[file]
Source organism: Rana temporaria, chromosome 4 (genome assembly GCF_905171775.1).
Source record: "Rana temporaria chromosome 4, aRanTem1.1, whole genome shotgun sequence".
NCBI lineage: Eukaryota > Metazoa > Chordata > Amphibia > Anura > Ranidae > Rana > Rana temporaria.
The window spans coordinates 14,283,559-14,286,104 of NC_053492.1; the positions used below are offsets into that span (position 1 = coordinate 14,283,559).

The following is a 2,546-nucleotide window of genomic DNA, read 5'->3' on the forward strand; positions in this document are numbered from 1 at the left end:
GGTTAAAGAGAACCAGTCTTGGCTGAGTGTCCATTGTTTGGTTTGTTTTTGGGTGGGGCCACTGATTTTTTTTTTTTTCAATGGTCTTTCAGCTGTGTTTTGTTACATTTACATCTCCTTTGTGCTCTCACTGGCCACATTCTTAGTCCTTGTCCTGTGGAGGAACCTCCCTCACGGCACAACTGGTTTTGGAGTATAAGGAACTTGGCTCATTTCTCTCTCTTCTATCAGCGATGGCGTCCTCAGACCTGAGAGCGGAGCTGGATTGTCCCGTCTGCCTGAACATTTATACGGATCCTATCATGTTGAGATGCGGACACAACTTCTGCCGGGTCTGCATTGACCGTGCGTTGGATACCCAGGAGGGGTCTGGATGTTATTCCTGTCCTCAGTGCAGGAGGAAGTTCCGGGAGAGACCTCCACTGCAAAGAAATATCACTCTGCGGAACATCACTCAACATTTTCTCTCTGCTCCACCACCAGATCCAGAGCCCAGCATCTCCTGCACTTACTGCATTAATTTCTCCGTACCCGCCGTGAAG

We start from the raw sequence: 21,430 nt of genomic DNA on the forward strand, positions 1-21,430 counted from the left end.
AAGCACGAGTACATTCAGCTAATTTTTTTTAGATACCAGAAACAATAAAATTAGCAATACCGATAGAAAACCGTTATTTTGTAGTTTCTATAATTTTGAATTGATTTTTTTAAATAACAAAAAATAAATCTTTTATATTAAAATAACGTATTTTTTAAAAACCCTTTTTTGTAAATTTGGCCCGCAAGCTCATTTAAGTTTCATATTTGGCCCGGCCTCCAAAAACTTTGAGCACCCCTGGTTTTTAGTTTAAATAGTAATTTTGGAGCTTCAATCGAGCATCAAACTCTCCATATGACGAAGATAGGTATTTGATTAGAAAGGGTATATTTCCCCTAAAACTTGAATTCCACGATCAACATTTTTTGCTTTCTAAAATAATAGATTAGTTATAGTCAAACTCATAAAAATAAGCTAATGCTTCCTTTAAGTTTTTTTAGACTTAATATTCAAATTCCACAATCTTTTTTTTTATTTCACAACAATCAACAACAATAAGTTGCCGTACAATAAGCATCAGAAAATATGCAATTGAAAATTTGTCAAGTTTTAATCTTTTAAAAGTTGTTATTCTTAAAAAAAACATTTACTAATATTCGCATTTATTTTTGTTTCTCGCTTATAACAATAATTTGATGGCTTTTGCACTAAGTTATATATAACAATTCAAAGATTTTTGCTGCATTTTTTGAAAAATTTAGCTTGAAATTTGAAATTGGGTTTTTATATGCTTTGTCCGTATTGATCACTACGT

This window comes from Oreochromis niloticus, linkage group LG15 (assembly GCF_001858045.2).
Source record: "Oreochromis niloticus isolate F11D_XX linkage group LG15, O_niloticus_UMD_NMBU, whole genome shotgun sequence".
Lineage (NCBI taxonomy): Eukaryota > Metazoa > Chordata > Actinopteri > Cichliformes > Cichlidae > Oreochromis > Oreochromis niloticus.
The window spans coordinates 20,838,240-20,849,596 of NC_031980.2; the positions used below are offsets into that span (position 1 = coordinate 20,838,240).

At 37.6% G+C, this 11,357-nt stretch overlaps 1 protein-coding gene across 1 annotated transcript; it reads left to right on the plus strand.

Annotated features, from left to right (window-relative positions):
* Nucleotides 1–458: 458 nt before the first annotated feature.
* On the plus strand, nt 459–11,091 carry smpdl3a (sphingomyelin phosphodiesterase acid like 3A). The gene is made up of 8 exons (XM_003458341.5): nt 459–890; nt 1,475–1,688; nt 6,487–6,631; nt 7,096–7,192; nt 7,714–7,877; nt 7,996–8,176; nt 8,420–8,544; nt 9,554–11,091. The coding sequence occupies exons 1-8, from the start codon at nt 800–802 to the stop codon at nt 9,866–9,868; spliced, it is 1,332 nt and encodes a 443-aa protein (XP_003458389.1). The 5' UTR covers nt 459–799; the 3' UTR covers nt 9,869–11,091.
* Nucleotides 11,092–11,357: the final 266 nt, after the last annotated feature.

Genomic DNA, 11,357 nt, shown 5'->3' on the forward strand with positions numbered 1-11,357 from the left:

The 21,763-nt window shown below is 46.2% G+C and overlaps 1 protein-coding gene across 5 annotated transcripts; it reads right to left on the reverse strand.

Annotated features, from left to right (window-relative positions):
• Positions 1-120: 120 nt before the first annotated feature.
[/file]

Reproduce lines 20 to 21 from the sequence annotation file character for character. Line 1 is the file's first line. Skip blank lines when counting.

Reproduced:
Annotated features, from left to right (window-relative positions):
• Positions 1-120: 120 nt before the first annotated feature.